Personal Investor: RRSP break for homebuyers falls short for registered account holders
This week’s federal budget gave a break to first-time homebuyers wanting to use their registered retirement savings plans (RRSPs) for a down payment. It’s a response to address housing affordability issues, but many other registered investment accounts have failed to keep up with the times.
Even the move to allow first-time homebuyers to borrow up to $35,000 from their RRSPs suggests Ottawa is living in the past. For at least a decade, the maximum amount was $25,000 with a 15-year payback limit. As home prices skyrocketed, the amount RRSP holders could draw from their RRSPs remained stagnant. Even $35,000 is a drop in the bucket for first-time homebuyers wanting to break into some of Canada’s pricier markets.
Here are other registered accounts that have not been keeping up with the times:
- Much like the Home Buyers’ Plan, the Lifelong Learning Plan permits RRSP holders to borrow up to $20,000 from themselves to go back to school provided it is paid back within ten years. That limit remains the same despite the fact that most reputable sources peg the cost of a post-secondary school education at more than $20,000 a year.
- With the escalating cost of education in mind, the government grant portion of the popular registered education savings plan (RESP) remains capped at $500 a year to a lifetime maximum of $7,200 per child. That means while parents need to sock away more to meet future education cost increases, the government’s 20 per cent Canada Education Savings Grant is stuck in the mud.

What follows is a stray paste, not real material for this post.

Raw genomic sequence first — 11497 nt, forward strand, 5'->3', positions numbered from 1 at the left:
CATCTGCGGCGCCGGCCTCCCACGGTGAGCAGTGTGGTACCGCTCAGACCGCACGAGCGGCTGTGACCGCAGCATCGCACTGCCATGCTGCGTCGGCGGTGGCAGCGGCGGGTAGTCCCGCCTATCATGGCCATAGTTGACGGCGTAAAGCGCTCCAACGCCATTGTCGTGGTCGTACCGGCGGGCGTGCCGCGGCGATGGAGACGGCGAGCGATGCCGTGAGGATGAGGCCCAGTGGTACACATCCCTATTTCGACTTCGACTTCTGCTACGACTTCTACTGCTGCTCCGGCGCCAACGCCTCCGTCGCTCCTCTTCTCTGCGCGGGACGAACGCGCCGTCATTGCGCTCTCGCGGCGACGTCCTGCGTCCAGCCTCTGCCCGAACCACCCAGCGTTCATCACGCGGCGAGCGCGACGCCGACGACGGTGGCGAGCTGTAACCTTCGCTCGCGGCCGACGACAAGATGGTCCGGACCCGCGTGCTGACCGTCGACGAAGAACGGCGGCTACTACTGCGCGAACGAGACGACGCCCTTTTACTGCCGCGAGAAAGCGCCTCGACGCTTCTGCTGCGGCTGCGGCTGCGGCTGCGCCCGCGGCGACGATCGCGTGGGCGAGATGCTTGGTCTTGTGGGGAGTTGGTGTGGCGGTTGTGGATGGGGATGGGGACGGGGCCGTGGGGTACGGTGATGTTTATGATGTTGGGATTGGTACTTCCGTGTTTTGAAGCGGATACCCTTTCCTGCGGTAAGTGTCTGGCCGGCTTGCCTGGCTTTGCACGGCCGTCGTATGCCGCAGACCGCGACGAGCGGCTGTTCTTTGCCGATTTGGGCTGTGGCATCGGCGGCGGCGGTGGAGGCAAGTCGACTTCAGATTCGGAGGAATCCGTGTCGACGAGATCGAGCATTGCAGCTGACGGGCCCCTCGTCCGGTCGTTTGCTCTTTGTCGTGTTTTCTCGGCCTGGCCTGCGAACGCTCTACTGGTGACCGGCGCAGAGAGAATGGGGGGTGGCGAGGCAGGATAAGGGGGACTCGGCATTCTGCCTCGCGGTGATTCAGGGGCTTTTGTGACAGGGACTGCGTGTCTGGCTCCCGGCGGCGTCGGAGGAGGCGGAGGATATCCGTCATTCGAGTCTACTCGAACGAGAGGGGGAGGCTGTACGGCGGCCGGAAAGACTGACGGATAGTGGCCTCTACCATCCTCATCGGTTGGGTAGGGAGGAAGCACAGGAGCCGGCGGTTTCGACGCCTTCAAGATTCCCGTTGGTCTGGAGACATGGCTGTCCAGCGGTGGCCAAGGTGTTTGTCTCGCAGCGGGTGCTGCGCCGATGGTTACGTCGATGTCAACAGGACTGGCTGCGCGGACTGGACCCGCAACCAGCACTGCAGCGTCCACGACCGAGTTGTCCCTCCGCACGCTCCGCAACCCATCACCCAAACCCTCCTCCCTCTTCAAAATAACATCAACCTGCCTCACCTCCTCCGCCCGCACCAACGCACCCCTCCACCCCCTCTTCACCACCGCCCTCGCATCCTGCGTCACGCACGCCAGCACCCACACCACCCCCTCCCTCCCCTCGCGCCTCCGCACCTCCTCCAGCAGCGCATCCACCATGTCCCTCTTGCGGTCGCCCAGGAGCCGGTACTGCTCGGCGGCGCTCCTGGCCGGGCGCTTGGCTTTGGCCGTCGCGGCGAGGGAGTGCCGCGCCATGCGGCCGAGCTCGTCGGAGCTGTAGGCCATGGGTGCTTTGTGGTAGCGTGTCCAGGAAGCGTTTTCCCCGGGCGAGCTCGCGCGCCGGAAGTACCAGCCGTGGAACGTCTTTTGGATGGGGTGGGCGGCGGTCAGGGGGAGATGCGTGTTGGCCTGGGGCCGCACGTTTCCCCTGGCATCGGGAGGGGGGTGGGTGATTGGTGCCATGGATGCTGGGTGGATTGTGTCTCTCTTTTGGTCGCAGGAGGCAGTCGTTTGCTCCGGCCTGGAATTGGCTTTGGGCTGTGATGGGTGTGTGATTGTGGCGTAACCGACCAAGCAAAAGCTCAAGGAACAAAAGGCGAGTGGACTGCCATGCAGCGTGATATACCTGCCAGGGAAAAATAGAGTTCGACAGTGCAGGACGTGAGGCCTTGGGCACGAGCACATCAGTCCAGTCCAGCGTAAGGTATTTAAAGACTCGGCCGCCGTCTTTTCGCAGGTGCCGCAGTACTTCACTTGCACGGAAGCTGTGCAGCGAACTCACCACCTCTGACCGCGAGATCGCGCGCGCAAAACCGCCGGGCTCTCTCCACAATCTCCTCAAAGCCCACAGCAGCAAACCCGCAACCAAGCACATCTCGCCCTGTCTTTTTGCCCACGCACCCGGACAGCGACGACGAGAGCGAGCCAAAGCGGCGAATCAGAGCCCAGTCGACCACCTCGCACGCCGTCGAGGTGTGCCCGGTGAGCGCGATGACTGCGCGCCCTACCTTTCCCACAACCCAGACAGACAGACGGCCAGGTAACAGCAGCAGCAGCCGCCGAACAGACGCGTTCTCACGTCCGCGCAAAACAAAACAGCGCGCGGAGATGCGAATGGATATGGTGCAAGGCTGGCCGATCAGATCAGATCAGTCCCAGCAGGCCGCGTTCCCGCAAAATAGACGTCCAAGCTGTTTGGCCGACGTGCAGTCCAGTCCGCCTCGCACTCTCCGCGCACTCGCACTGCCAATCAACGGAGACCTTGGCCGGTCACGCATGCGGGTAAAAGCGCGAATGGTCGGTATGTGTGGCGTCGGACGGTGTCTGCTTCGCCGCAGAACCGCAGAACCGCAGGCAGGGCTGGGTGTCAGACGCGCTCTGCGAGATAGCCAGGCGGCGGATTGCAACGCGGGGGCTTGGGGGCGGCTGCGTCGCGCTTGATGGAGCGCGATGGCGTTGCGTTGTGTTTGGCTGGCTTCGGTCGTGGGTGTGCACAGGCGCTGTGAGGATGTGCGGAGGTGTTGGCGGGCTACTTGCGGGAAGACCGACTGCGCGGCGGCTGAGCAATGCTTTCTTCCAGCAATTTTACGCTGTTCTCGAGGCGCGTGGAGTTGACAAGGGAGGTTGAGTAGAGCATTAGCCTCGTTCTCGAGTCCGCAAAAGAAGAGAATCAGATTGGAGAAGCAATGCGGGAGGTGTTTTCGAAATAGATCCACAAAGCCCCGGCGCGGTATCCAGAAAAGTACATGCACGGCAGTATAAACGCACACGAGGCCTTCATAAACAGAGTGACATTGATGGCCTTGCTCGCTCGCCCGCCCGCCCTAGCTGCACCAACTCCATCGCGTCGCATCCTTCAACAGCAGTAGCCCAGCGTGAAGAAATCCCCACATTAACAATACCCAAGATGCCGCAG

- The federal government has also failed to keep up with cost-of-living changes for a popular registered account for parents of children with disabilities. Much like an RESP, the Registered Disability Savings Plan (RDSP) allows qualifying parents to invest on a tax deferred basis and generate federal dollars known as the Canada Disability Savings Grant (CDSG). That grant has a lifetime maximum of $70,000 – not much when you factor in the rising costs of raising a child with disabilities to adulthood.
To Ottawa’s credit, this week’s budget included a proposal to remove the limitation on the period that an RDSP may remain open after a beneficiary becomes ineligible for the disability tax credit.